Core functionality aside, the new chips are also incorporating some of the latest I/O features. The biggest news here, of course, is integrated Thunderbolt 3 support for the on-chip 300 series mobile chip, finally doing away with the need for a separate PCIe-to-Thunderbolt controller. Not only will this save laptop OEMs space in their design, but as it's now a baseline feature of Intel's mobile chips, Thunderbolt 3 should become nearly ubiquitous across low-power laptops. Which considering that Thunderbolt 3 has been released to the world at large to be used as the basis for USB4, it's clear that Thunderbolt technology is quickly going to become a necessary feature for future laptops.

The other notable change here is support for Wi-Fi 6 (802.11ax), via Intel's increasingly well-established CNVi program. As with Intel's first-generation integrated Wi-Fi 5 functionality, Wi-Fi 6 is integrated in two parts. The Wi-Fi 6 Media Access Controller (MAC) is on Intel's chipset, meanwhile the RF hardware is on a separate companion module. Going this route is optimal for OEMs for regulatory reasons – the RF module can be certified separately – though it does mean they'll need to buy the RF module to make use of the processor's on-chip Wi-Fi capabilities. Interestingly, neither Intel nor the rest of the industry is wasting any time here; even though the Wi-Fi 6 standard hasn't been fully approved yet – it's still draft – it's already being integrated into hardware wide and far, including now mobile PC processors.

Overall, a number of ecosystem partners are at the Computex show with 10th Gen Core designs, including Dell, HP, Lenovo and others. For this new generation, Intel is also pushing its new Athena project, which we're covering in a separate article.

AnandTech's deep dive coverage of Intel 10th Gen Core will continue after Computex, with more details an analysis of the core microarchitecture. We're also working with Intel to get more access to Ice Lake platforms so we can provide a full testing profile of the new CPU family.

Want to keep up to date with all of our Computex 2019 Coverage?
 
Laptops
 
Hardware
 
Chips
 
Follow AnandTech's breaking news here!
POST A COMMENT

190 Comments

View All Comments

  • Santoval - Wednesday, May 29, 2019 - link

    Based on their own graphs only the 64-core iGPU will provide a significant jump in GPU performance. Due to the low clocks the CPU cores will struggle to provide more than 2% extra performance (over Whiskey Lake-U) at best. To be clear the +18% IPC is over Skylake CPUs, which were released in 2015, not over the current Whiskey/Amber Lake U/Y CPUs.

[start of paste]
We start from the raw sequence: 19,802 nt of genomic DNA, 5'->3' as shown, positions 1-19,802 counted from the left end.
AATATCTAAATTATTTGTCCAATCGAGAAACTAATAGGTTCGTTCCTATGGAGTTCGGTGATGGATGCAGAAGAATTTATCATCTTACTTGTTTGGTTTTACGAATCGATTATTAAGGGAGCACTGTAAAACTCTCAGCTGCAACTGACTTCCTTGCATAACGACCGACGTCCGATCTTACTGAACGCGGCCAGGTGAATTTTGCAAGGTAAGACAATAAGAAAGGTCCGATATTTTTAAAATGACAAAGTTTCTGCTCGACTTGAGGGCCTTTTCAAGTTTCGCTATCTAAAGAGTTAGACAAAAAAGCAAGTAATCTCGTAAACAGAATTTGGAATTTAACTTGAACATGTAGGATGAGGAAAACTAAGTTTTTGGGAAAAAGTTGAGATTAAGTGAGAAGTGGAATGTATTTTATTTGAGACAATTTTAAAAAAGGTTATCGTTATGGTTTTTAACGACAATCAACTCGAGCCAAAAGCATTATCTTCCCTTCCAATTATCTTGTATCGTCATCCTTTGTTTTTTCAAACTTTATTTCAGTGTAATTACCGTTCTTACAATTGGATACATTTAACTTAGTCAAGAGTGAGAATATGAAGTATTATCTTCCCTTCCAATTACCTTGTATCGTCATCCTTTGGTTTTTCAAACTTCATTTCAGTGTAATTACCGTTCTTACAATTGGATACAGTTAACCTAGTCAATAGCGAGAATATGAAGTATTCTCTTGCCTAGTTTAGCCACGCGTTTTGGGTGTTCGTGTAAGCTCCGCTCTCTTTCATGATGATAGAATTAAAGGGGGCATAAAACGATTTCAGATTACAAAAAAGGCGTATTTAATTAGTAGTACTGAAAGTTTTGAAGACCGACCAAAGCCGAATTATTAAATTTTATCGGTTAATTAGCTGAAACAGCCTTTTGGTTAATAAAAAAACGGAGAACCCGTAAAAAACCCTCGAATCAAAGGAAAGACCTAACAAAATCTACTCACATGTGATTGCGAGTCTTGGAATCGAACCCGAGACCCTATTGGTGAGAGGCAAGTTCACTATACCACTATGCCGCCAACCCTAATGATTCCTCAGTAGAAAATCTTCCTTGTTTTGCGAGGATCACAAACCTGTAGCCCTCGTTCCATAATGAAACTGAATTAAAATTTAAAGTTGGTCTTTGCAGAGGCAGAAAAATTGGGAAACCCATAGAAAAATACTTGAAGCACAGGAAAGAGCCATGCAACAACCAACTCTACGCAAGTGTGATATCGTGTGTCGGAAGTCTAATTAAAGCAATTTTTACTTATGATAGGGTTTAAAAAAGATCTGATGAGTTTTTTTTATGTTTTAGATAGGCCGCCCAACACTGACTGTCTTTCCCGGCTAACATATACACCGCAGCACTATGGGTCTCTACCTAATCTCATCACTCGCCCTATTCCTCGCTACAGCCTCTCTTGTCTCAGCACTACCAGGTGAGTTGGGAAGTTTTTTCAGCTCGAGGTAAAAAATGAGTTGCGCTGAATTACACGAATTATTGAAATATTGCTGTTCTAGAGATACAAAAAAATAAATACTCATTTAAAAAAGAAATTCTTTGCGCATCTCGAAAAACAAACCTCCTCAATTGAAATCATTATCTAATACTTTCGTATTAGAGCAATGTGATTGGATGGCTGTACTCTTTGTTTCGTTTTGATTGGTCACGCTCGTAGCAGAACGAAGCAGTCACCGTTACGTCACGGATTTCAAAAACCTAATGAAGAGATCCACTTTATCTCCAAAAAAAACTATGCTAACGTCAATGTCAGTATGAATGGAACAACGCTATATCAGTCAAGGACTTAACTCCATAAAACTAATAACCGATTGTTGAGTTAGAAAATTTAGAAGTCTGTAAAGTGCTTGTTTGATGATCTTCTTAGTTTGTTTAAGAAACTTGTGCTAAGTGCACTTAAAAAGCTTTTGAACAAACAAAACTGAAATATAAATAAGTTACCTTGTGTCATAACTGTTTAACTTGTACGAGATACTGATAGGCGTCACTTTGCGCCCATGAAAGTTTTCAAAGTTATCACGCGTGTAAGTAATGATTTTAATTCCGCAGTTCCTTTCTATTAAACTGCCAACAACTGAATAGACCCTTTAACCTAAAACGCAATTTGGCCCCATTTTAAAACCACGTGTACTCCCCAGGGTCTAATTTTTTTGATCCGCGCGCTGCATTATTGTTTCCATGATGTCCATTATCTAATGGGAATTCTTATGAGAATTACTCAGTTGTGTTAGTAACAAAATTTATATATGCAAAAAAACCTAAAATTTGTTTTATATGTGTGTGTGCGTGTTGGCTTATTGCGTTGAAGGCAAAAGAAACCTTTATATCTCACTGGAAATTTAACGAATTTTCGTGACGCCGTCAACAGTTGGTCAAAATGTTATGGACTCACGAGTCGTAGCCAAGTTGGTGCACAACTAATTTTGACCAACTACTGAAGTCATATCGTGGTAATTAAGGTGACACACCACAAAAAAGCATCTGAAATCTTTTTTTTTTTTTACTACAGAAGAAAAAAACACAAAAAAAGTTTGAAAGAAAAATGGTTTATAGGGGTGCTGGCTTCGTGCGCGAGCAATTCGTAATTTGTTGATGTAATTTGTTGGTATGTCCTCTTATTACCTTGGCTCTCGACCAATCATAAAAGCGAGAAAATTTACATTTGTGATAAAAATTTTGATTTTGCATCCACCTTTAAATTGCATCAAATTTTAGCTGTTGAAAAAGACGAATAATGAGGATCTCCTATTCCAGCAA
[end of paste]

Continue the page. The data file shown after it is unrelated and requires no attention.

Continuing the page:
Oh, there will also be quite a jump in encoding performance, for those who prefer to encode video in hardware (for me that's very important). Decoding videos should also become even smoother, lowering CPU utilization further (no word about AV1 decoding yet though). I don't care about the faster wireless because I don't throw LAN parties, while the benefit of the AI speedup is unclear.
    Reply
  • s.yu - Wednesday, May 29, 2019 - link

    This is as I read it too, there's again minimal improvement generation over generation meaning this will do nothing to stop AMD from surpassing them. Reply
  • HStewart - Wednesday, May 29, 2019 - link

    It funny how people base there facts on desktop cpu's but don't realize these are Laptop chips. Reply
  • Korguz - Wednesday, May 29, 2019 - link

    its funnier how you are still pushing intel when its pretty clear that intel.. may NOT be the performance leader anymore... and baseing things on mobile.. is still valid as it could translate to desktop performace still... but we will have to wait to see to be sure Reply
  • Ranger90125 - Thursday, May 30, 2019 - link

    Your perpetual pro Intel posts never fail to raise a smile. It very funny.... Reply
  • Manch - Thursday, May 30, 2019 - link

    Half the market is still desktops and they still maintain a slight lead over laptops. Also desktops are on the rise bc performance is finally on the rise. Reply
  • ajp_anton - Wednesday, May 29, 2019 - link

    Whiskey/Amber/Coffee/Kaby/whatever Lakes are all Skylake, so identical IPC (excluding security fixes in hardware, but that should really be treated separately from the Skylake architecture's IPC).

    Where did you find graphs that compare anything other than the 64-core version? Which BTW "based on their own graphs" seems to be about 60-70% faster than Whiskey Lake-U.
    Reply
  • name99 - Wednesday, May 29, 2019 - link

    (a) When full Spectre mitigation costs around 15%, that’s not a trivial point in terms of cross-device comparisons..

    (b) The IPC comparison is interesting in terms of suggesting Intel’s future, but if you are buying a chip, what matters is performance, not how it’s split between IPC and frequency.
    AVX512 may matter for future apps, but it’s not unreasonable to point out that these are NOT really faster chips (for most single threaded performance) no matter what Intel says.
    Reply
  • jospoortvliet - Thursday, May 30, 2019 - link

    The Spectre impact depends on the benchmark, certainly there is a 15% worst case but over a big range of benches the diff is on average more like 3-5%. Certainly on spec which is probably the benchmark intel got the 18% from. Reply
  • Targon - Friday, May 31, 2019 - link

    Meltdown, Specter, Spoiler, Zombieload, the list goes on. Mitigations for all of these add up, probably more than just 18% worth. Reply

Log in

Don't have an account? Sign up now